Given healthy dogs fed abundant iron and protein-free or low protein diets with sustained anemia and hypoproteinemia, we can study the capacity of these animals to produce simultaneously new hemoglobin and plasma protein.

Reserve stores of blood protein-building materials are measurably depleted and levels of 6 to 8 gm. per cent for hemoglobin and 4 to 5 gm. per cent for plasma protein can be maintained for weeks or months depending upon the intake of food proteins or amino acid mixtures. These dogs are very susceptible to infection and various poisons. Dogs tire of these diets and loss of appetite terminates many experiments.

Under these conditions (double depletion) standard growth mixtures of essential amino acids are tested to show the response in blood protein output and urinary nitrogen balance. As a part of each tabulated experiment one of the essential amino acids is deleted from the complete growth mixture to compare such response with that of the whole mixture.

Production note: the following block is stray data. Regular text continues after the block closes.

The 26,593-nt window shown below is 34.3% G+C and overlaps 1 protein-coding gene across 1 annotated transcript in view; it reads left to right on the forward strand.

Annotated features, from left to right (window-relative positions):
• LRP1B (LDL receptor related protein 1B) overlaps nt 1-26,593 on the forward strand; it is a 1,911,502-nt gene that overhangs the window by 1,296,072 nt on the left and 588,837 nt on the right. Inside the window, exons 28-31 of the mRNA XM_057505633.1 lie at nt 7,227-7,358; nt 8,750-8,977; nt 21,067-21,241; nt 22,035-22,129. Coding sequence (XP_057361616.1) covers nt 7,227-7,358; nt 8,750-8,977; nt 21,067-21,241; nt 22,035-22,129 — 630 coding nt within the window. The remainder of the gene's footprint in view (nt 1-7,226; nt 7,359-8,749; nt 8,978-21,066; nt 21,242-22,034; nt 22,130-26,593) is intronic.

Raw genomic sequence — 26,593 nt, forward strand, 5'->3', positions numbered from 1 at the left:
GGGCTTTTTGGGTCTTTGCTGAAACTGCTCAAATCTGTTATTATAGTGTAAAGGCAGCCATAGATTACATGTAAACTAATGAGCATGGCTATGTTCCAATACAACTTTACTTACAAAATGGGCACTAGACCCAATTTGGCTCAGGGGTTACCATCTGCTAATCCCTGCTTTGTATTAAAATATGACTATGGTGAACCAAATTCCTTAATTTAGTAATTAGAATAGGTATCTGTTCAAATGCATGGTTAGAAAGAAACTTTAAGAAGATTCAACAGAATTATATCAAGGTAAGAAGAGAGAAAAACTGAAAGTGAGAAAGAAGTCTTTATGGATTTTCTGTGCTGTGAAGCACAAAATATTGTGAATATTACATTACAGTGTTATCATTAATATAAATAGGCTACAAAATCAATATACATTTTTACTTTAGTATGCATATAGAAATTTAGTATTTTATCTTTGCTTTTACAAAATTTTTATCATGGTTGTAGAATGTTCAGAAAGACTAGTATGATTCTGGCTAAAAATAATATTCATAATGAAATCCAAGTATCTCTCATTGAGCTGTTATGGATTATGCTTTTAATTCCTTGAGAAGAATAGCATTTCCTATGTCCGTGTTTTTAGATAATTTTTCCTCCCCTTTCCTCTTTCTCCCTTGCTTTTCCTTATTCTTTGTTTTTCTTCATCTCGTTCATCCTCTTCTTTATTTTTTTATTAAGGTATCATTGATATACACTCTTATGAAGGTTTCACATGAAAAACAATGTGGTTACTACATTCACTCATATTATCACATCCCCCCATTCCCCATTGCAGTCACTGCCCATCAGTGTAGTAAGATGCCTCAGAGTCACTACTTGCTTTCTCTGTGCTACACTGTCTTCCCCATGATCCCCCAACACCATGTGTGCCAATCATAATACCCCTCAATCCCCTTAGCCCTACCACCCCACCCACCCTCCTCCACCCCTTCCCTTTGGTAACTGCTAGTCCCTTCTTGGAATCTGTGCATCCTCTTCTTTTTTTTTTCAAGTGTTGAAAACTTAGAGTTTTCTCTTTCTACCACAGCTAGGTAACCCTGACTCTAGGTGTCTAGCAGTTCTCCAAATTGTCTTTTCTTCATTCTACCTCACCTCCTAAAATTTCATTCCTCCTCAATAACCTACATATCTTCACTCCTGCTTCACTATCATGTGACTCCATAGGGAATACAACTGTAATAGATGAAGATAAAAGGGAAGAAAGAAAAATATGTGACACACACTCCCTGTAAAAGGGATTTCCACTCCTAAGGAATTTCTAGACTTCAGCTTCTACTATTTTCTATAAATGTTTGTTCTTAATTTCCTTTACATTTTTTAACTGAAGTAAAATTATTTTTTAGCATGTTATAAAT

Methionine, threonine, phenylalanine, and tryptophane when singly eliminated from the complete amino acid mixture do effect a sharp rise in urinary nitrogen. This loss of urinary nitrogen is corrected when the individual amino acid is replaced in the mixture.

Histidine, lysine, and valine have a moderate influence upon urinary nitrogen balance toward nitrogen conservation.

Leucine, isoleucine, and arginine have minimal or no effect upon urinary nitrogen balance when these individual amino acids are deleted from the complete growth mixture of amino acids during 3 to 4 week periods.

Tryptophane and to a less extent phenylalanine and threonine when returned to the amino acid mixture are associated with a conspicuous preponderance of plasma protein output over the hemoglobin output (Table 4).

Arginine, lysine, and histidine when returned to the amino acid mixture are associated with a large preponderance of hemoglobin output.

Various amino acid mixtures under these conditions may give a positive urinary nitrogen balance and a liberal output of blood proteins but there is always weight loss, however we may choose to explain this loss.

These experiments touch on the complex problems of parenteral nutrition, experimental and clinical.

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